Judge Andrew Napolitano said Monday that federal and state governments “do not have the authority” to mandate the wearing of face masks.

Prominent Democrats, including House Speaker Nancy Pelosi and presumptive Democratic presidential nominee Joe Biden, have in some form supported a federal mask-wearing mandate as a measure to fight the spread of coronavirus.

The Fox News judicial analyst discussed the issue during the network’s “America’s Newsroom” program. He said that the 10th Amendment to the Constitution reserves matters of public health and safety to the states, but even they lack the authority to mandate masks anywhere but state property.

“The federal government certainly can’t do it because the federal government is not charged with public health or public safety,” Napolitano told Fox News’ Melissa Francis. “That is an area that is reserved by the Tenth Amendment to the Constitution for the states.”

While the “power of the purse” could convince states to agree to a federal government wish, Napolitano said that the states themselves would have limited power in that area.

“And that brings us to whether the states have the authority to do that, and the answer again is no,” said the judge. “If a person is known to be contagious, the state could require that person to be quarantined or wear a mask, but anything short of that, the state cannot interfere with that person’s freedom of movement or freedom to wear or not to wear a mask, so the government’s authority is really rather limited here no matter how aggressive the pandemic may become.”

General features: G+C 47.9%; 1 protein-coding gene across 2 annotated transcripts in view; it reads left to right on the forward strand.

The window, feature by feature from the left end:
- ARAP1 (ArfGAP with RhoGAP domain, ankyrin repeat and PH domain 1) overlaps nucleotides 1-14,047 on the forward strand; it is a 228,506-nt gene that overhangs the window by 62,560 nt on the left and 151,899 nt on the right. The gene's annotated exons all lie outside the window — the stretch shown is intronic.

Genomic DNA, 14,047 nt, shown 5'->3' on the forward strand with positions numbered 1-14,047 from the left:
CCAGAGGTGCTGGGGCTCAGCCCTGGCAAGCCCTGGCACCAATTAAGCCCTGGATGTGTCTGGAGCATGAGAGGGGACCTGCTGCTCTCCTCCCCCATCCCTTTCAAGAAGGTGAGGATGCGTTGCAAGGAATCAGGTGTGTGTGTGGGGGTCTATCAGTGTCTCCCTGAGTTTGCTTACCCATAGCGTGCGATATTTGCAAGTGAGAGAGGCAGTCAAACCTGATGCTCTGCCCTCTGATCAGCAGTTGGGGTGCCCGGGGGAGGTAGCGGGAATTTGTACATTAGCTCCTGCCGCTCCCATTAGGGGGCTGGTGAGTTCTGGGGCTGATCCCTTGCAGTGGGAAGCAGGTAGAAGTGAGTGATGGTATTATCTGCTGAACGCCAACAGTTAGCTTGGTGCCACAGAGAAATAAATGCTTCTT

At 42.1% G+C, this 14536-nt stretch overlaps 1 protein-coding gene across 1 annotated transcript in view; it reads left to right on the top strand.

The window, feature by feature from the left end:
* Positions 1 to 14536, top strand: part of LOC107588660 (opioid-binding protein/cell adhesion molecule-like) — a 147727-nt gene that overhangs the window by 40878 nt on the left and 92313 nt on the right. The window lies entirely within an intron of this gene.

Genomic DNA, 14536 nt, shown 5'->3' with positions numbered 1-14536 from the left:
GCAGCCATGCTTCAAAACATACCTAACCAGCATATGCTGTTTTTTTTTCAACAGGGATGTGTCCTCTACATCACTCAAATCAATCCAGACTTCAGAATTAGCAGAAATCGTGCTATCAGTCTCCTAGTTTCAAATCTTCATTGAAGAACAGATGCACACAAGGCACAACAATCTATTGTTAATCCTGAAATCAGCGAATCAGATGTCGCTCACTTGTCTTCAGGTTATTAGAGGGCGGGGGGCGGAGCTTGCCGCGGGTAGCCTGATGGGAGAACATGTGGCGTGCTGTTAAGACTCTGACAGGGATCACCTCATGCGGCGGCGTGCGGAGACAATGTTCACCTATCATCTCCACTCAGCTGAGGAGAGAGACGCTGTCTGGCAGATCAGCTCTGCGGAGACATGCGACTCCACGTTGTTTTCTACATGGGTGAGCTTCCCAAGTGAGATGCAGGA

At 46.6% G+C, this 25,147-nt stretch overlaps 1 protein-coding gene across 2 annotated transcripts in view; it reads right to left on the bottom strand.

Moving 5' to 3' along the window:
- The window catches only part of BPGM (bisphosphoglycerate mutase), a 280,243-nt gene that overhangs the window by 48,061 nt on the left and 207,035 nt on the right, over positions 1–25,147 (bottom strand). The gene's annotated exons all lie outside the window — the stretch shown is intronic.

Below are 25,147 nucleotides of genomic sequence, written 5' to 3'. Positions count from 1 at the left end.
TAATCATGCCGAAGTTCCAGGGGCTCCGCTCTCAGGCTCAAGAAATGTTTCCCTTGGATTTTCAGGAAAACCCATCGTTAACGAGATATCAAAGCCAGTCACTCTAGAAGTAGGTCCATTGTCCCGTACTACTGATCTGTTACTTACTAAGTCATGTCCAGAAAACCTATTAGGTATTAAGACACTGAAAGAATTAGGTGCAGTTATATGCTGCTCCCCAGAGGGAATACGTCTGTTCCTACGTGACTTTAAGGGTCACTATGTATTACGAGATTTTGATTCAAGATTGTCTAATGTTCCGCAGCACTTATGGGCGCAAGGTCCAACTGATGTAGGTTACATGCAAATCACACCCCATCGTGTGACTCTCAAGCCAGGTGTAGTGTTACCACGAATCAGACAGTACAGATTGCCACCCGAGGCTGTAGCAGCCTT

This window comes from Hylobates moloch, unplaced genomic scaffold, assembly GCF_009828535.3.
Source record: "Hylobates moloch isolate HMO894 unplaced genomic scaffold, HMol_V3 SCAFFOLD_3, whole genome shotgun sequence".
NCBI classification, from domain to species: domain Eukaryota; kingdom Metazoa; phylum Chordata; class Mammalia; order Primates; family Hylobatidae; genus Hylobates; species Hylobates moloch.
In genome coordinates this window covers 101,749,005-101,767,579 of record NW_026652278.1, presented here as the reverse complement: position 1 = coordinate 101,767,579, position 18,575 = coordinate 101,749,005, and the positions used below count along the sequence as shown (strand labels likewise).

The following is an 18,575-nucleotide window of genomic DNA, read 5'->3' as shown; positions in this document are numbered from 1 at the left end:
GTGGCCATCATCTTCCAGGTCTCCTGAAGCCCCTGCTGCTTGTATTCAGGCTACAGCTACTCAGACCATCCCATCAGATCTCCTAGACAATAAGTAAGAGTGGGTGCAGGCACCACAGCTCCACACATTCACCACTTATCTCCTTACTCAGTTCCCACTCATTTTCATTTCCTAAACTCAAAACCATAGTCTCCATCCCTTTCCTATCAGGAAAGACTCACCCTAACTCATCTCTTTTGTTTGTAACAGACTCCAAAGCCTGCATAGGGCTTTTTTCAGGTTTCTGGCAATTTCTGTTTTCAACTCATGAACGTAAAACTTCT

When Francis asked about comparing mask requirements to seat belt requirements, Napolitano said that seat belt requirements are mandated “on government property” and for use of “a deadly weapon.”

“So let me modify slightly what I just said,” he said. “The federal government could compel wearing masks on federal property. A military facility, the post office, government buildings, and the state government could compel wearing masks on state property. The DMV, state colleges, things like that. But on property that the government doesn’t own, the feds have no authority to compel wearing a mask, and the states can only compel it when people are sick.”

Napolitano said that “force of public opinion” could do “what the law cannot do” if the vast majority of people in an area shame those not wearing masks.

“But in terms of police stopping you on the street or giving you a summons or a court imposing a fine, absolutely not,” he concluded. “First of all, these mayors and gubernatorial edicts are just suggestions. They are not the law.”

 

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